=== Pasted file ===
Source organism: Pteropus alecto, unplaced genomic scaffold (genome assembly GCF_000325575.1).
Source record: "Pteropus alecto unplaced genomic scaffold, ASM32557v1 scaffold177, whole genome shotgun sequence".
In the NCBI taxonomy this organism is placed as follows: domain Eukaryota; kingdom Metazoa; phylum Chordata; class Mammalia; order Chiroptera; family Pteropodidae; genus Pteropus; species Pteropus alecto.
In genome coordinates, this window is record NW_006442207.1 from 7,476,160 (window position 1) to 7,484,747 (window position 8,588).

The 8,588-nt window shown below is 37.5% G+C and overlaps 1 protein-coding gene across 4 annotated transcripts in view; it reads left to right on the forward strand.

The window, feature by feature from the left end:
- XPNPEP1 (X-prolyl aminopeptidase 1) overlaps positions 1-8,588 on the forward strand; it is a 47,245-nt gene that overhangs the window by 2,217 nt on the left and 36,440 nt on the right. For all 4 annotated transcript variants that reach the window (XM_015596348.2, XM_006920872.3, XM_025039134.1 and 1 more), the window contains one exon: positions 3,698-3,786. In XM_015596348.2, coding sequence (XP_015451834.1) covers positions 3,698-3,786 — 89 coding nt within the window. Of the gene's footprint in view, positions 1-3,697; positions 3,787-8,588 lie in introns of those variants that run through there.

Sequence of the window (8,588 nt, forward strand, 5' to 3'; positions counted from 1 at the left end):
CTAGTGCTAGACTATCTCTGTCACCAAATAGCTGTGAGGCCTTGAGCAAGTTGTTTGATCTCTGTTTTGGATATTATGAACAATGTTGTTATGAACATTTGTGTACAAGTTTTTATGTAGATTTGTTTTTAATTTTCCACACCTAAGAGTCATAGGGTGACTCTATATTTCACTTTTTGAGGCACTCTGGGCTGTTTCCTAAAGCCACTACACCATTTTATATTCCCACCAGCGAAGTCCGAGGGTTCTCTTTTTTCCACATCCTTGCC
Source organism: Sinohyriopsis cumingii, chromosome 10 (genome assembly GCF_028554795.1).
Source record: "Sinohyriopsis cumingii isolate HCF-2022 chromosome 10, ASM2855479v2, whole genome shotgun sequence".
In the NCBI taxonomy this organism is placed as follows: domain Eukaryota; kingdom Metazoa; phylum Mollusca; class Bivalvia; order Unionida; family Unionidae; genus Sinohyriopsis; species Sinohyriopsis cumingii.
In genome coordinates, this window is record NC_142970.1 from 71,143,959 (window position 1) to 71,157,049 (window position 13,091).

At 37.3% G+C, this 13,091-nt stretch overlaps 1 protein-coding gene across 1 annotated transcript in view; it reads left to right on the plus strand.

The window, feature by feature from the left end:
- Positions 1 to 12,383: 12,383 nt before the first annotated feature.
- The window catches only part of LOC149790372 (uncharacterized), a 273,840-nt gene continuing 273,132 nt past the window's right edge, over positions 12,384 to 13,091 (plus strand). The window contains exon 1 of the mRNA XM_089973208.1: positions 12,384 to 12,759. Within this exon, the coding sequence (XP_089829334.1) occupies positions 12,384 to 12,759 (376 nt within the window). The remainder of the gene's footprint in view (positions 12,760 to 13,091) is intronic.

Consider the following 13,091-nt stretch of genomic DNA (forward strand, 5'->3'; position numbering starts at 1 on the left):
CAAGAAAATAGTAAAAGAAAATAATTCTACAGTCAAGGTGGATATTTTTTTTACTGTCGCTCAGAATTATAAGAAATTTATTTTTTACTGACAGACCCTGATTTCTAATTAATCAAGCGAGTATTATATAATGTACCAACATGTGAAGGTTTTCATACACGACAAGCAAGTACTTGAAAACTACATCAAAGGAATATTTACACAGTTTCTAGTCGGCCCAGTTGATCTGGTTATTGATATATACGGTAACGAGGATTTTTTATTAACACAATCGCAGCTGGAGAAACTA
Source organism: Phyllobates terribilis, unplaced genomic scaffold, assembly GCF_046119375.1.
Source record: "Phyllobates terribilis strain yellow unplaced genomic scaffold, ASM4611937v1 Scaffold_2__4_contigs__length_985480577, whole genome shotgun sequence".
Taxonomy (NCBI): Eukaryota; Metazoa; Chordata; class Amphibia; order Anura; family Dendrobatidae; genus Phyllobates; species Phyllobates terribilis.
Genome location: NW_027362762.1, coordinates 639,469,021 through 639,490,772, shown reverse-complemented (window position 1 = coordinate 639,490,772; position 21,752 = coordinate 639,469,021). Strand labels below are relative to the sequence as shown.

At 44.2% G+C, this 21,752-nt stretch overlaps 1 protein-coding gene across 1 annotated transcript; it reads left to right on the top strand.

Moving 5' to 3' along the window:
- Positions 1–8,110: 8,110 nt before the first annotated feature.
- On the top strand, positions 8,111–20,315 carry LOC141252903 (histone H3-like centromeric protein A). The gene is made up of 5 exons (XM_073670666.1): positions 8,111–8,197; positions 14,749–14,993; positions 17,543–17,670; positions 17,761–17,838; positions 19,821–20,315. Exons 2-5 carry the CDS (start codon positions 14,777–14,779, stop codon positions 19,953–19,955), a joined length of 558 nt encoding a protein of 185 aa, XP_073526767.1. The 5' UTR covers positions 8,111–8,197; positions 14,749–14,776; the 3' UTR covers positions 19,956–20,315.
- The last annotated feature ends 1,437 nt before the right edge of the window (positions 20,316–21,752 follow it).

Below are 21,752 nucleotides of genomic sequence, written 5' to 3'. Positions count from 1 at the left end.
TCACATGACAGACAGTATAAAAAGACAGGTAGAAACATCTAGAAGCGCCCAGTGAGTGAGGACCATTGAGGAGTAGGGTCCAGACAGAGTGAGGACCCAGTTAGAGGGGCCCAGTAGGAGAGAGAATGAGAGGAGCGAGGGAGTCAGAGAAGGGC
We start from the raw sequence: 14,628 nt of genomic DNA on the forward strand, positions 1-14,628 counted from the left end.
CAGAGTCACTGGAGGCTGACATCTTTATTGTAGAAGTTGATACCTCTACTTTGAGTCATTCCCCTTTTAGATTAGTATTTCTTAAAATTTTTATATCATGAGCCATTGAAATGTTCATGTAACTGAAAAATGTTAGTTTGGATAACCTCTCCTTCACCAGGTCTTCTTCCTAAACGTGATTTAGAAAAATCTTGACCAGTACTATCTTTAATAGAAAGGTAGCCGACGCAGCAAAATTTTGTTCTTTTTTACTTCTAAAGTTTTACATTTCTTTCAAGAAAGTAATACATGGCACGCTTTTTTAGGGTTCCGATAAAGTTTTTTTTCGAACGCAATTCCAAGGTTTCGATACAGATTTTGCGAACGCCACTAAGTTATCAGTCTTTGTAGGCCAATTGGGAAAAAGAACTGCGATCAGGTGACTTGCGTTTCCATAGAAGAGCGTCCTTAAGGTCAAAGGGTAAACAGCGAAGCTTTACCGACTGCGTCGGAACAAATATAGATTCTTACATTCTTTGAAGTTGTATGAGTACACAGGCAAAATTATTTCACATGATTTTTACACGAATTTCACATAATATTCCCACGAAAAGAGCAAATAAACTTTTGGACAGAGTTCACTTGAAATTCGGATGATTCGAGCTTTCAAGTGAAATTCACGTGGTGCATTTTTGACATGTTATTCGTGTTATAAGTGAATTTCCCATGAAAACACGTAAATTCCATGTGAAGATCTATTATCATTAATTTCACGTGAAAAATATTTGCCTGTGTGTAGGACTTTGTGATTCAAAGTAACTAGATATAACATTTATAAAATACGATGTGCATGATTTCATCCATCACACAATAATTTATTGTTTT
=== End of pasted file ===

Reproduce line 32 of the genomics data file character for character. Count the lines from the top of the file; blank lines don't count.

CAGAGTCACTGGAGGCTGACATCTTTATTGTAGAAGTTGATACCTCTACTTTGAGTCATTCCCCTTTTAGATTAGTATTTCTTAAAATTTTTATATCATGAGCCATTGAAATGTTCATGTAACTGAAAAATGTTAGTTTGGATAACCTCTCCTTCACCAGGTCTTCTTCCTAAACGTGATTTAGAAAAATCTTGACCAGTACTATCTTTAATAGAAAGGTAGCCGACGCAGCAAAATTTTGTTCTTTTTTACTTCTAAAGTTTTACATTTCTTTCAAGAAAGTAATACATGGCACGCTTTTTTAGGGTTCCGATAAAGTTTTTTTTCGAACGCAATTCCAAGGTTTCGATACAGATTTTGCGAACGCCACTAAGTTATCAGTCTTTGTAGGCCAATTGGGAAAAAGAACTGCGATCAGGTGACTTGCGTTTCCATAGAAGAGCGTCCTTAAGGTCAAAGGGTAAACAGCGAAGCTTTACCGACTGCGTCGGAACAAATATAGATTCTTACATTCTTTGAAGTTGTATGAGTACACAGGCAAAATTATTTCACATGATTTTTACACGAATTTCACATAATATTCCCACGAAAAGAGCAAATAAACTTTTGGACAGAGTTCACTTGAAATTCGGATGATTCGAGCTTTCAAGTGAAATTCACGTGGTGCATTTTTGACATGTTATTCGTGTTATAAGTGAATTTCCCATGAAAACACGTAAATTCCATGTGAAGATCTATTATCATTAATTTCACGTGAAAAATATTTGCCTGTGTGTAGGACTTTGTGATTCAAAGTAACTAGATATAACATTTATAAAATACGATGTGCATGATTTCATCCATCACACAATAATTTATTGTTTT